Principle #2: Consistency
Episode #6 of the course Persuasion science masterclass: part I by Andy Luttrell
When you make a promise to someone, you pre-commit to hold up your end of the promise. When you say, “I promise I’ll do this,” you would be inconsistent with yourself if you then went back on what you said. When you make a commitment to do something and other people see that commitment, it’s more uncomfortable to break your promise and look like an inconsistent, babbling buffoon than to keep hold of that promise and follow up as you intended to.
The “Social Rule”: People prefer not to contradict themselves. Once committed, they follow through.
The Principle of Influence: You can gain compliance by creating opportunities to be consistent.
We find it really uncomfortable to be inconsistent, and as influencers, we can use that to our advantage through the consistency principle. By creating situations in which the person would appear inconsistent if he or she does not comply with your request, you can maximize your influence.
A classic case of the consistency principle is the famous theory of cognitive dissonance. The crux of cognitive dissonance is the same notion that being inconsistent is uncomfortable. When we do something that conflicts with what we believe or what we value, it creates a state of discomfort. Lots of research on dissonance shows that we’ll even change what we believe so that it’s consistent with our actions.
Another case of inconsistency is hypocrisy, which is when you say one thing but you do another. For example, if you publicly proclaim that you are a vegetarian, but in actuality you ate a chicken salad sandwich for lunch, that’s hypocrisy. The research on hypocrisy shows that when you put people in a situation where they publicly advocate for one idea but then they remember times when they themselves did not live up to their advocacy, they then change their behavior more so that they can live a life that’s consistent with what they’re publicly proclaiming.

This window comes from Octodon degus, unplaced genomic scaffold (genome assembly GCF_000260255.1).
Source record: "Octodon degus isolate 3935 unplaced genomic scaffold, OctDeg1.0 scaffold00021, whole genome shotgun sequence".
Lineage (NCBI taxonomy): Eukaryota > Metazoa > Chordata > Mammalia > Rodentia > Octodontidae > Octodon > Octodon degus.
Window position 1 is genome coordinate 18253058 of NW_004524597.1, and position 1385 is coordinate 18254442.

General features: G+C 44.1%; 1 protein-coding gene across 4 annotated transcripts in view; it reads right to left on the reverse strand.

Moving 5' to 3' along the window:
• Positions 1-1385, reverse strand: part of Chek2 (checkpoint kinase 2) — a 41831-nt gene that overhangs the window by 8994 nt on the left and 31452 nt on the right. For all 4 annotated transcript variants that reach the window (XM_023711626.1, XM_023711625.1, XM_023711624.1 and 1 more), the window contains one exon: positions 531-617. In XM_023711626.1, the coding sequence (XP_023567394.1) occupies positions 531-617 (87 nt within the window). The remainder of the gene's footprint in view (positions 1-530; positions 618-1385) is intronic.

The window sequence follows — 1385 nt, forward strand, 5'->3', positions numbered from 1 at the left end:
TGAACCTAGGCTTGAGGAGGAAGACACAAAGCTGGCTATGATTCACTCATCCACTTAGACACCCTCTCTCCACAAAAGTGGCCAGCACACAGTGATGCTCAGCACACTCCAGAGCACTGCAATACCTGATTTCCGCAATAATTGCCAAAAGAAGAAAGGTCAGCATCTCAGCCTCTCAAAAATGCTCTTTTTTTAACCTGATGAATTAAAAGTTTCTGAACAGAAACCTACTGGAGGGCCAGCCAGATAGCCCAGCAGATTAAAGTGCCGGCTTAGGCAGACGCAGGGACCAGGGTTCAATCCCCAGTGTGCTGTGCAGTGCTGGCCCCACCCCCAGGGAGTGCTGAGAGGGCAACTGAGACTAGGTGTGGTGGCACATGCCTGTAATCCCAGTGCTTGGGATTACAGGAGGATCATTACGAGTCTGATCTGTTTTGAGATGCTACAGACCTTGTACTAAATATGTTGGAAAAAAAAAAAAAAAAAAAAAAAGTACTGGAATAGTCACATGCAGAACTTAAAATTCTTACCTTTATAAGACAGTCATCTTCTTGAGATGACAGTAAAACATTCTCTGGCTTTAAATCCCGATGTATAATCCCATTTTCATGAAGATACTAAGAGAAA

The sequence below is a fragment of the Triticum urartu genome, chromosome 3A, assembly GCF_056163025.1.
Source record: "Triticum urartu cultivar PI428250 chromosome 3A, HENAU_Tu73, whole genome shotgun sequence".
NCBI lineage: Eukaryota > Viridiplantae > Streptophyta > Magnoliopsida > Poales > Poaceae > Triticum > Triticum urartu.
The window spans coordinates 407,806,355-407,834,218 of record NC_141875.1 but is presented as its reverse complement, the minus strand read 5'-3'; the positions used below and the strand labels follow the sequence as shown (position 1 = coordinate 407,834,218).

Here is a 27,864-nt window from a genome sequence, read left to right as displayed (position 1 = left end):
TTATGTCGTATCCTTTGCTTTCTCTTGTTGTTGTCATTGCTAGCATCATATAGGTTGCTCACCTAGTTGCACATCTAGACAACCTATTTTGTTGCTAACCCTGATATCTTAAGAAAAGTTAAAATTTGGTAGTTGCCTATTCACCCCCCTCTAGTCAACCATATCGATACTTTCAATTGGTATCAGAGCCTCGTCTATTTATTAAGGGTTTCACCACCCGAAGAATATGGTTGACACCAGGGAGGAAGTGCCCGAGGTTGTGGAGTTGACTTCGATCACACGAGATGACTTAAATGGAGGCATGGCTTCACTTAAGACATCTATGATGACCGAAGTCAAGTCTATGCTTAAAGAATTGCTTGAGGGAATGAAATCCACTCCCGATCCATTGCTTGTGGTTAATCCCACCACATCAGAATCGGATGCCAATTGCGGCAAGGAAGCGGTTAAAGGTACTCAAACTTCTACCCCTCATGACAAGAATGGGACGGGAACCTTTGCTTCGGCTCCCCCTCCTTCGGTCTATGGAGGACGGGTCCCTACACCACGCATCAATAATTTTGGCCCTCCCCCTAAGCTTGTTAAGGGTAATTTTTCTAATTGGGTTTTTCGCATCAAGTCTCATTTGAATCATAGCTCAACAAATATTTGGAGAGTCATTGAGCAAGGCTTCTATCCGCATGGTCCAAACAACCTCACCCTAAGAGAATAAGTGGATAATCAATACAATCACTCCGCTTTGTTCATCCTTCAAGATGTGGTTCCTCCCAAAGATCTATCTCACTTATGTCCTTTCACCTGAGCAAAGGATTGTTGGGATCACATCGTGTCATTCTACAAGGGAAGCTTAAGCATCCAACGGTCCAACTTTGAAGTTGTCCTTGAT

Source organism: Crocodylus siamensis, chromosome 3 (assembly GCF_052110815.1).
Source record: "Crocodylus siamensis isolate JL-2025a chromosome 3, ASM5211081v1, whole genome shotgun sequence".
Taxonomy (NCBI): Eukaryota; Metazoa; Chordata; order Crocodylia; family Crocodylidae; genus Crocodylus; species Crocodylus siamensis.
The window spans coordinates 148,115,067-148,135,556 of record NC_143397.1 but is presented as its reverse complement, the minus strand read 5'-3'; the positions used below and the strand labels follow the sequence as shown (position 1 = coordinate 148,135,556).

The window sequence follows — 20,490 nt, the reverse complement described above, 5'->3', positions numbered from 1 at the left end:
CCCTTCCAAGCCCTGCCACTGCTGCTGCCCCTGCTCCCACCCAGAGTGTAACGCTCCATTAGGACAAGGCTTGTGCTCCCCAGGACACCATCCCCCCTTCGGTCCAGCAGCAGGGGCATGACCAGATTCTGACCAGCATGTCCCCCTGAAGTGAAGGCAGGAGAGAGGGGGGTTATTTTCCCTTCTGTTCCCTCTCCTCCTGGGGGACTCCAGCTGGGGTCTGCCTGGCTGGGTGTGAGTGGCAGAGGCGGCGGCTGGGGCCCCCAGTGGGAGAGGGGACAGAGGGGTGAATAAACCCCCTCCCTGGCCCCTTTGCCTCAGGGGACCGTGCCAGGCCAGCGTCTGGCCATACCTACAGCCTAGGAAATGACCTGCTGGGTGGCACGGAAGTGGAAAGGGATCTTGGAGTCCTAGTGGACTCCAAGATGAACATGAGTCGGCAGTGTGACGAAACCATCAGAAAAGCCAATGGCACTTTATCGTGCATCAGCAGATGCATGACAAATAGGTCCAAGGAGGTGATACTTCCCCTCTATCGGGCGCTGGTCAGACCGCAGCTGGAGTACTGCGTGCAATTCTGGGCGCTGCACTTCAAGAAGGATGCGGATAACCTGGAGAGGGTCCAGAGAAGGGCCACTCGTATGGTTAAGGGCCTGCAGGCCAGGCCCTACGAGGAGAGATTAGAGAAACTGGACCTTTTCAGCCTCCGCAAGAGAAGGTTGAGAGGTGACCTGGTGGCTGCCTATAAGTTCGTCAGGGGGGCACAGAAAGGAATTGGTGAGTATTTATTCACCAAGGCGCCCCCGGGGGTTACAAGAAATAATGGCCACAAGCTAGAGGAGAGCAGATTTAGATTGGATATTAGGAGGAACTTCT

All of this comes back to the idea that being inconsistent is uncomfortable, and we’re motivated to live consistently and to have beliefs, ideas, and behaviors that are all consistent with one another. As influencers, we can use that in several persuasion influence techniques. These two techniques are the ones that we’re going to explore in this email course. The first is called the “Foot-in-the-Door” technique. It’s one of my favorites because it is so perfectly consistent with the consistency principle. The second is the “Lowball” technique, which also invokes the social rule of consistency. So we’ll get right into that tomorrow!
“Brainfluence: 100 Ways to Persuade and Convince Consumers with Neuromarketing” by Roger Dooley
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